Running a hierachical spatio-temporal geostaistical model in STAN

Dear STAN groups

I am a STAN beginner, so I would like to know whether STAN can handle a hierachical spatio temporal model.

y\left ( s,t \right )=z\left ( x,t \right )\beta+\xi\left ( x,t \right )+\epsilon
\xi\left ( x,t \right )=a\xi\left ( x,t-1 \right )+\omega\left ( x,t \right )
\omega follows a multivariate gaussian distribution with zero mean and a matern defined covriance matrix.

It is clear that this model can be done in INLA (grouped AR1 model), but I intend to run this model through a sampling approach rather than an approximation.

Could STAN handle this model?
More clearly, I do not know how to deal with the second stage of this model, how I multiply the separatable covariance matrices.

Best regards

(Just FYI, LaTeX now works on the discourse (!!!), so you can wrap equations in $s to get it to render maths

In the case where the noise is Gaussian, the INLA method is exact up to the integration over the hyperparameters, so the solution you get there will probably be as good (if not better) than the one you get out of Stan.

Stan is a programming language, so you can just program up the model in the same way you wrote it:

 model {
      for (t in 2:T)
        xi[n] ~ multi_normal_c( a * xi[t-1], K);

where K is the covariance matrix of the GP. You’ll probably have ot do some tricks (like the noncentering described in the GP chapter of the manual) to make it run well.

1 Like

OK, I see. thank you Daniel

I am running the same model, but the chains are not mixed. Is there any suggestion on the code?

Hello, could you share your code here? Maybe I can help you find whether the problem comes from data or coding.

I am trying to run a similar model in stan but no luck. I am not sure if multi_normal_c function is still available on stan. Is it a typo or what? Also, is xi[n] a typo?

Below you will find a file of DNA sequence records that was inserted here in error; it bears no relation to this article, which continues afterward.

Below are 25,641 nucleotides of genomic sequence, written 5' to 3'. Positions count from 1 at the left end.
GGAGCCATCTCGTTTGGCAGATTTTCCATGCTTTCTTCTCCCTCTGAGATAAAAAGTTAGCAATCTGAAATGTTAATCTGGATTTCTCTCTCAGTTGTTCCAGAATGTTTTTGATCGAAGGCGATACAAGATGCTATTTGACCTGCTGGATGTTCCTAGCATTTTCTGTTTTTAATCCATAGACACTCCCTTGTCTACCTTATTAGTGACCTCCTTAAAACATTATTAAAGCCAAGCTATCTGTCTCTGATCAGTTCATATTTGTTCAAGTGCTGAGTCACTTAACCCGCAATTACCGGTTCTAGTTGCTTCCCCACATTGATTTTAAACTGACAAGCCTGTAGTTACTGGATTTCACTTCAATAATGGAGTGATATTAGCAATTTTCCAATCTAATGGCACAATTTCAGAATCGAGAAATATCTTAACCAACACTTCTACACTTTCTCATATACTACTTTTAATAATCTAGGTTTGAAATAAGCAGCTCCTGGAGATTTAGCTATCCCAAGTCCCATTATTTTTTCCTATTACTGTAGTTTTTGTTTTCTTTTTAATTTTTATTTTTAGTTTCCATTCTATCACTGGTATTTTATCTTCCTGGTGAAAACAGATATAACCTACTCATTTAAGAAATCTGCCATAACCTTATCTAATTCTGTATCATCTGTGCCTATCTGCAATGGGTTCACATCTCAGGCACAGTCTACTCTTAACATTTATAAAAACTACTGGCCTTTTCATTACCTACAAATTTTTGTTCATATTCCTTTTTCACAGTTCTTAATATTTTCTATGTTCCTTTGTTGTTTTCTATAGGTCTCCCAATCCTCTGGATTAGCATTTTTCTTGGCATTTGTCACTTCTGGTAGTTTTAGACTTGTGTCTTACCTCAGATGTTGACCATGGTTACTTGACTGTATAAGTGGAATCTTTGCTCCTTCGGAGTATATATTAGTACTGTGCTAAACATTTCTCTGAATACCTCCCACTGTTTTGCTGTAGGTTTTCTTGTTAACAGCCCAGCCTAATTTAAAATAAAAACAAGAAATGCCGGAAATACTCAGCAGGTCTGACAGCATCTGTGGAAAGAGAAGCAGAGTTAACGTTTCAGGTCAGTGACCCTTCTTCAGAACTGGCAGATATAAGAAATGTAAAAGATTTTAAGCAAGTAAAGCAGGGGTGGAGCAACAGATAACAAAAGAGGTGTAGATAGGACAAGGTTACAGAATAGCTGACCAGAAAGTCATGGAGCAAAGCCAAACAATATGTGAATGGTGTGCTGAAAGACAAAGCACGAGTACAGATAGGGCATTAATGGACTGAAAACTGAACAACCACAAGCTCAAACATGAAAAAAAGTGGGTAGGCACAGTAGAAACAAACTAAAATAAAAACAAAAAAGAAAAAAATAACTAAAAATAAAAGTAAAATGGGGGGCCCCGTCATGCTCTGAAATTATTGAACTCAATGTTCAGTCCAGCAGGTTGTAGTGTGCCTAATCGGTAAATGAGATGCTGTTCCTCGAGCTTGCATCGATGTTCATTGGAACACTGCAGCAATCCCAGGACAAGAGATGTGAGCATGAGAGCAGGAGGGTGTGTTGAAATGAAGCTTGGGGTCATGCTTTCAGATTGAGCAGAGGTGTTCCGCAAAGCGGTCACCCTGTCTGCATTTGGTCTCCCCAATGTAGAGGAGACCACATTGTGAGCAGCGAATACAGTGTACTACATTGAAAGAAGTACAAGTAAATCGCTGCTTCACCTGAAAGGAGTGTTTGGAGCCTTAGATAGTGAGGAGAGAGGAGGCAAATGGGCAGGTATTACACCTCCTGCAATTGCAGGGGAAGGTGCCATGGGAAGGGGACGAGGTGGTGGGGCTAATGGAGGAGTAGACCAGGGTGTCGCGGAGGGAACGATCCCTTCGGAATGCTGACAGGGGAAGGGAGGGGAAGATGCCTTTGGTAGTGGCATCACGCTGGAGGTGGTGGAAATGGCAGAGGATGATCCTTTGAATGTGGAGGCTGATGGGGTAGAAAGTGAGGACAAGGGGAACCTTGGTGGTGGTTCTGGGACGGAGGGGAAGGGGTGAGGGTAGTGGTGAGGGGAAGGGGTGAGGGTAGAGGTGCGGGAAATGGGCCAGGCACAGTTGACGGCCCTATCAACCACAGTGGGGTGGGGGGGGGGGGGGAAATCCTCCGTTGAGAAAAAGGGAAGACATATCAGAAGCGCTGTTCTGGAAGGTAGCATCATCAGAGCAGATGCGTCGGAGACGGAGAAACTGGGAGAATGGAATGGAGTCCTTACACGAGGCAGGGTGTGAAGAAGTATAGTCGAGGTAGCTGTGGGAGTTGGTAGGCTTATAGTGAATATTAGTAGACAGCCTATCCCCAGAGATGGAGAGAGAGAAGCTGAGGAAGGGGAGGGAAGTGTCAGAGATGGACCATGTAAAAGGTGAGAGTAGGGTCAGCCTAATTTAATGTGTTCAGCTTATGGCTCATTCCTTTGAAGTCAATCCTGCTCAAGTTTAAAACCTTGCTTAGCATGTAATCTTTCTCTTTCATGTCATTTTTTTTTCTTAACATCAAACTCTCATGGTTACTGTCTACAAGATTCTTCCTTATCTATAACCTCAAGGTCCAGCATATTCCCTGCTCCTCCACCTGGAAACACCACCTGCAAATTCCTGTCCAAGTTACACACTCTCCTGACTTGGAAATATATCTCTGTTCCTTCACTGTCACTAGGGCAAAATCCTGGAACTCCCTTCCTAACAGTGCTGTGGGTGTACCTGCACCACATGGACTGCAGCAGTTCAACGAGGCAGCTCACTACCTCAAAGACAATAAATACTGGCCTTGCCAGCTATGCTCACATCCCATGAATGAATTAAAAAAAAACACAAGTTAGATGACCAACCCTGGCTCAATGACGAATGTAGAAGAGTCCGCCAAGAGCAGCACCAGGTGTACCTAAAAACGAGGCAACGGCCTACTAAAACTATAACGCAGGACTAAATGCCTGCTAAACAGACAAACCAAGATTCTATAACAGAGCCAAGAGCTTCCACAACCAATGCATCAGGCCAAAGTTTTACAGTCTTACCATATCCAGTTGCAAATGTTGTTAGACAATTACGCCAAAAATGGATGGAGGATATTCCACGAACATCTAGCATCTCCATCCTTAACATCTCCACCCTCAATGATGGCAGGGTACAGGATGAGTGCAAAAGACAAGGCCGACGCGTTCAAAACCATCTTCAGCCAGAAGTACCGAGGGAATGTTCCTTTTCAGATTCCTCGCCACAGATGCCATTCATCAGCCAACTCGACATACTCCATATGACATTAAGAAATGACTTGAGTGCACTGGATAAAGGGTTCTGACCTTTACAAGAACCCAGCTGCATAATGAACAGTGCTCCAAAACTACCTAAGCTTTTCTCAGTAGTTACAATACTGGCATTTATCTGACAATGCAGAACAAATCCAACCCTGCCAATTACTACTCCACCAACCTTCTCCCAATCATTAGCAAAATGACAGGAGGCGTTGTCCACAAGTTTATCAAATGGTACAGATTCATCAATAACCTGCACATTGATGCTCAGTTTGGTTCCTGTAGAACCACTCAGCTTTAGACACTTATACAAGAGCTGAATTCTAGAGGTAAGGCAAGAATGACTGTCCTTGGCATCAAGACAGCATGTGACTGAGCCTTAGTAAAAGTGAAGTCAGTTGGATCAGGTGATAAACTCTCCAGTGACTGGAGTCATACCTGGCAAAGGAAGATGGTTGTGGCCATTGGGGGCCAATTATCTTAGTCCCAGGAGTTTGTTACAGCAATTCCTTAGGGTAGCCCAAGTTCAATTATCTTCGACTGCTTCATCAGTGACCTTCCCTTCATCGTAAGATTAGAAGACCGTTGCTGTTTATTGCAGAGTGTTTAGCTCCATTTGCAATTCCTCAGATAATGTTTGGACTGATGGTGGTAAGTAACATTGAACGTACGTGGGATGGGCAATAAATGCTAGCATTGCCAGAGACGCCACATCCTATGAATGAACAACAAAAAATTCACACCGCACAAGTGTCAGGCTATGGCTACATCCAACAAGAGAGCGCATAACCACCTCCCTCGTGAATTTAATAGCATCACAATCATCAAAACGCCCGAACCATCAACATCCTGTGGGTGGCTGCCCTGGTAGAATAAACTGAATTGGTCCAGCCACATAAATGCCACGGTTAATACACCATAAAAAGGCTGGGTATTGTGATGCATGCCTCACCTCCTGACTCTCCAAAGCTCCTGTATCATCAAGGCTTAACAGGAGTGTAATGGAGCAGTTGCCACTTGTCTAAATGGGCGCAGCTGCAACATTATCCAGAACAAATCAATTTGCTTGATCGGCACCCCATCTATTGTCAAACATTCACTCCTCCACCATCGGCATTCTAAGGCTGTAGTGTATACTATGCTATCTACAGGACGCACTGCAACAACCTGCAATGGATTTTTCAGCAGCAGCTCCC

I came up with this code but it is quite slow. Can someone help me to check if I am doing something wrong which makes it slow?

data {
  int<lower=1> N;  // number of the entire data
  int<lower=1> Nt;  // number of time point
  int<lower=1> Nloc; // number of locations or dimension of space
  int y[N];    // observation
  real x1[Nloc]; // location x
  real x2[Nloc];  // location y
  vector[N] d;  // covariate
// transform data
transformed data {
  row_vector[2] x_tot[Nloc];
  for (n in 1:Nloc) {
        x_tot[n, 1] = x1[n];
        x_tot[n, 2] = x2[n];

parameters {
  real<lower=0> length_scale; // scale parameter
  real<lower=0> alpha; // variance 
  real beta; // intercept
  real beta1;  // regresion coeffcient
  real<lower=0, upper=1> rho;  // temporal correlation parameter
  matrix[Nloc, Nt] S_x_t; // spatio-temporal process

transformed parameters {
    matrix[Nloc, Nloc] K;  // the covariance matrix
    vector[Nloc * Nt] flattened_S_x_t; // the flattened process
    K = cov_exp_quad(x_tot, alpha, length_scale);
    for (n in 1:Nloc) K[n, n] = K[n, n] + 1e-12;  
    flattened_S_x_t = to_vector(S_x_t);

model {
  length_scale ~ gamma(2, 20);
  alpha ~ normal(0, 1);
  beta ~ std_normal();
  beta1 ~ std_normal();
  rho ~ beta(0.5, 0.5);
  S_x_t[,1] ~ multi_normal(rep_vector(0, Nloc), K);
  for (t in 2:Nt)  S_x_t[,t] ~ multi_normal(rho*S_x_t[,t-1], K);
  y ~ poisson_log(beta + d*beta1 +  flattened_S_x_t);

EDIT: @maxbiostat has edited this post for legibilty.